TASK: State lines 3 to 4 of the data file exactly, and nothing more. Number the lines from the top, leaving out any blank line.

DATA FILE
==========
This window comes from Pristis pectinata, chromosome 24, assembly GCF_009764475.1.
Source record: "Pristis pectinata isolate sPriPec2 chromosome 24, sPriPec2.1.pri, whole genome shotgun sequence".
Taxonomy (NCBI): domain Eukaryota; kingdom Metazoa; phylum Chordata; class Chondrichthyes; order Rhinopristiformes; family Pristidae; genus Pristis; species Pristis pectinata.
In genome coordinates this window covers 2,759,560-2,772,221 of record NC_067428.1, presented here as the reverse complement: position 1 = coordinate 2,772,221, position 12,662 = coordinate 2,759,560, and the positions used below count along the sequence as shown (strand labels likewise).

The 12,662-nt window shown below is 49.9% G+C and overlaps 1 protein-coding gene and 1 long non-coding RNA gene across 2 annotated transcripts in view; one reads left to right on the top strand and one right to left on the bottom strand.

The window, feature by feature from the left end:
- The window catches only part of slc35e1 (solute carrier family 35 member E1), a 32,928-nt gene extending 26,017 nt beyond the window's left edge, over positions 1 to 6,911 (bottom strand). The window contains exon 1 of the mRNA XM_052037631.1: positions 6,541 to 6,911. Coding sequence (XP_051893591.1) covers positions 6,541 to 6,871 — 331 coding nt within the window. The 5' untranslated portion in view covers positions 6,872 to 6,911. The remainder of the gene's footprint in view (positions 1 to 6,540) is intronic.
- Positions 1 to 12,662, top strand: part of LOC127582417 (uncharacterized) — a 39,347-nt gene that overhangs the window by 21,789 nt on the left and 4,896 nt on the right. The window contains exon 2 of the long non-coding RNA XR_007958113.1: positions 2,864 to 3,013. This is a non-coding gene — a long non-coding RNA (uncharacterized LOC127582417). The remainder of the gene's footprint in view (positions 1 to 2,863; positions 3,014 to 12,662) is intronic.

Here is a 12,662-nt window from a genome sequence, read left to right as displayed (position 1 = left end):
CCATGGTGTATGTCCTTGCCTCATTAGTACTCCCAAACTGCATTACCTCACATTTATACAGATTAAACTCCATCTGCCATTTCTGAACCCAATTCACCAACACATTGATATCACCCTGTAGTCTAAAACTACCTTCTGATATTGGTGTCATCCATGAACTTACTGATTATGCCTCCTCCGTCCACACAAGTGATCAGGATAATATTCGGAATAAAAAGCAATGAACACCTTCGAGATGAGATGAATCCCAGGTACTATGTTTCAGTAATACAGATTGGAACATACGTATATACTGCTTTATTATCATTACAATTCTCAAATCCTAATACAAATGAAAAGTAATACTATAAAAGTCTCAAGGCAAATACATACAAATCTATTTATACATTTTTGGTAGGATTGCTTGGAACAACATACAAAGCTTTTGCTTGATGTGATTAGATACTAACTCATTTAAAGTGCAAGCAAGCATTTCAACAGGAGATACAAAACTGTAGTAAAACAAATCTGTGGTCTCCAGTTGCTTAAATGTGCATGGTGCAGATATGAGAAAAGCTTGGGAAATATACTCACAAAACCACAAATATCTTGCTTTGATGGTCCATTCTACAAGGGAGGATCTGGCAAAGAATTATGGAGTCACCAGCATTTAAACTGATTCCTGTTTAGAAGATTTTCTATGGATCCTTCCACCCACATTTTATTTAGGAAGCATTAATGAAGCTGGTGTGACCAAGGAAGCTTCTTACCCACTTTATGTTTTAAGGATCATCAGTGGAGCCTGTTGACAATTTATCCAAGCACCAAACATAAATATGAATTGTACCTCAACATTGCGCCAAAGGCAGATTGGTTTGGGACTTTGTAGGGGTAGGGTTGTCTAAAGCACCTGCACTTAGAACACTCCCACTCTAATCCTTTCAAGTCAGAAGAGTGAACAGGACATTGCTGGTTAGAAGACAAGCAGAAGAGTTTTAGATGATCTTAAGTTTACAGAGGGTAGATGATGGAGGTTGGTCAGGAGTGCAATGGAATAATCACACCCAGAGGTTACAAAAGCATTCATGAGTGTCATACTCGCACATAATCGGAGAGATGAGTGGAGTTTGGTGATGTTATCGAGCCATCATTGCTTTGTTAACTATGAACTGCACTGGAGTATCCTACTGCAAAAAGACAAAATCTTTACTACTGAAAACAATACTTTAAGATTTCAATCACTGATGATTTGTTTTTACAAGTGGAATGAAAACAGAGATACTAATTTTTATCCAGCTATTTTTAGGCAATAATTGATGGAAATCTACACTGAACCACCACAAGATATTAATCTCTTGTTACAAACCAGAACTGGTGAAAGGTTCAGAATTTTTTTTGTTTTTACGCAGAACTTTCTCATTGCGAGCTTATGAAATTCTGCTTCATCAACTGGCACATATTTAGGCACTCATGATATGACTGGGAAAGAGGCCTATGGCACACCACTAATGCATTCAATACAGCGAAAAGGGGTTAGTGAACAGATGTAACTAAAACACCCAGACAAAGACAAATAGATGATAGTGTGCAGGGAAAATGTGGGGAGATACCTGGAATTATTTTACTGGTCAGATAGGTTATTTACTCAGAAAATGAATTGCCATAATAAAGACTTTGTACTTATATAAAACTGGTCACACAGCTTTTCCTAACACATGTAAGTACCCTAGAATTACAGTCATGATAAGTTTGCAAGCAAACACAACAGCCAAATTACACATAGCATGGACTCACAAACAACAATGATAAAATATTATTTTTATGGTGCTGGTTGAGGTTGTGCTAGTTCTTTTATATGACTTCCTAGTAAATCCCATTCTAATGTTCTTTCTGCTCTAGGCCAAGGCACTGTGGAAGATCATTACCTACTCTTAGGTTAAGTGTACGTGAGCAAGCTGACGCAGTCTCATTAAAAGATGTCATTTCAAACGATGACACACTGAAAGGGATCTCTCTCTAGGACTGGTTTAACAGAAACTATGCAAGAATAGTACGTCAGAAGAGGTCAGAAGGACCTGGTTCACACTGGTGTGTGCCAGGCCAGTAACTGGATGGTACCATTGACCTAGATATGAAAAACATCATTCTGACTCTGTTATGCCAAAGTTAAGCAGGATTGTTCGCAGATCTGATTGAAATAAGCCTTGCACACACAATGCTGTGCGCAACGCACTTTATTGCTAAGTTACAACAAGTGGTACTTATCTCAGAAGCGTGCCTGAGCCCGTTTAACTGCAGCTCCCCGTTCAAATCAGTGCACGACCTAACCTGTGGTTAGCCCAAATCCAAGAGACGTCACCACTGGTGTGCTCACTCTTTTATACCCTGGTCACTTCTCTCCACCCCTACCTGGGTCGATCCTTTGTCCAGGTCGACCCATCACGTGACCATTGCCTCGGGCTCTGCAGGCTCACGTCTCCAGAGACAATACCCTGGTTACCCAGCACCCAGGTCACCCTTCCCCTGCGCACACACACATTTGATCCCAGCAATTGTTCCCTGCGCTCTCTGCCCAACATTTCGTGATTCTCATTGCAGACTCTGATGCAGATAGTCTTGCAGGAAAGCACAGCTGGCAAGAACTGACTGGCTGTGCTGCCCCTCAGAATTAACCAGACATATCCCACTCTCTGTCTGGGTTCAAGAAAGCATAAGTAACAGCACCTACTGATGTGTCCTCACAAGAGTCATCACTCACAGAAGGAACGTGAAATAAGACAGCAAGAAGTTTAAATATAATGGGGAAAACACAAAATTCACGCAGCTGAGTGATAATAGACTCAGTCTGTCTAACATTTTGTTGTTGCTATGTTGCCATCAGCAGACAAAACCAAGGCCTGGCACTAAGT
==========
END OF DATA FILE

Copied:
Taxonomy (NCBI): domain Eukaryota; kingdom Metazoa; phylum Chordata; class Chondrichthyes; order Rhinopristiformes; family Pristidae; genus Pristis; species Pristis pectinata.
In genome coordinates this window covers 2,759,560-2,772,221 of record NC_067428.1, presented here as the reverse complement: position 1 = coordinate 2,772,221, position 12,662 = coordinate 2,759,560, and the positions used below count along the sequence as shown (strand labels likewise).